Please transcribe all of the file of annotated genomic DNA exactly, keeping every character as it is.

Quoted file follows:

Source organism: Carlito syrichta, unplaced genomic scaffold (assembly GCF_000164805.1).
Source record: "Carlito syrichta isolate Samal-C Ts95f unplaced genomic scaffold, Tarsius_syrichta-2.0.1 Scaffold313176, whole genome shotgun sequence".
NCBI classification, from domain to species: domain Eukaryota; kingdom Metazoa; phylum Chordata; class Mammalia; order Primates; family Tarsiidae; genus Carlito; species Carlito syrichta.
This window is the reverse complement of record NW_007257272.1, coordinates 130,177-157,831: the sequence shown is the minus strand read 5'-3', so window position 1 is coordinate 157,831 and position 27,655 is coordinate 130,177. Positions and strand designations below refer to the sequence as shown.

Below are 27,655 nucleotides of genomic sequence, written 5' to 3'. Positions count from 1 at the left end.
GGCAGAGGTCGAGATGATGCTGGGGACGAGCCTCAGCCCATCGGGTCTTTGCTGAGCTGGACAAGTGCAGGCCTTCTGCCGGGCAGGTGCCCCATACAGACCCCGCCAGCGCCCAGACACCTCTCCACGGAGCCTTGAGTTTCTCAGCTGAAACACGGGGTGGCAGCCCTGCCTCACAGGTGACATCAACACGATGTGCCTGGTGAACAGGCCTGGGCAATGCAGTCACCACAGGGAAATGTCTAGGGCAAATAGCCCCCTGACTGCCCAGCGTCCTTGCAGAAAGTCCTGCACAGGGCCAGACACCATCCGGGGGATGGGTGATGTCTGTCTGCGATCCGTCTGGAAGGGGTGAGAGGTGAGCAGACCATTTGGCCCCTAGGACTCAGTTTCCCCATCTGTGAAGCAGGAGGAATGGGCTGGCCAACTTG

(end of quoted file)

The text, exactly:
Source organism: Carlito syrichta, unplaced genomic scaffold (assembly GCF_000164805.1).
Source record: "Carlito syrichta isolate Samal-C Ts95f unplaced genomic scaffold, Tarsius_syrichta-2.0.1 Scaffold313176, whole genome shotgun sequence".
NCBI classification, from domain to species: domain Eukaryota; kingdom Metazoa; phylum Chordata; class Mammalia; order Primates; family Tarsiidae; genus Carlito; species Carlito syrichta.
This window is the reverse complement of record NW_007257272.1, coordinates 130,177-157,831: the sequence shown is the minus strand read 5'-3', so window position 1 is coordinate 157,831 and position 27,655 is coordinate 130,177. Positions and strand designations below refer to the sequence as shown.

Below are 27,655 nucleotides of genomic sequence, written 5' to 3'. Positions count from 1 at the left end.
GGCAGAGGTCGAGATGATGCTGGGGACGAGCCTCAGCCCATCGGGTCTTTGCTGAGCTGGACAAGTGCAGGCCTTCTGCCGGGCAGGTGCCCCATACAGACCCCGCCAGCGCCCAGACACCTCTCCACGGAGCCTTGAGTTTCTCAGCTGAAACACGGGGTGGCAGCCCTGCCTCACAGGTGACATCAACACGATGTGCCTGGTGAACAGGCCTGGGCAATGCAGTCACCACAGGGAAATGTCTAGGGCAAATAGCCCCCTGACTGCCCAGCGTCCTTGCAGAAAGTCCTGCACAGGGCCAGACACCATCCGGGGGATGGGTGATGTCTGTCTGCGATCCGTCTGGAAGGGGTGAGAGGTGAGCAGACCATTTGGCCCCTAGGACTCAGTTTCCCCATCTGTGAAGCAGGAGGAATGGGCTGGCCAACTTG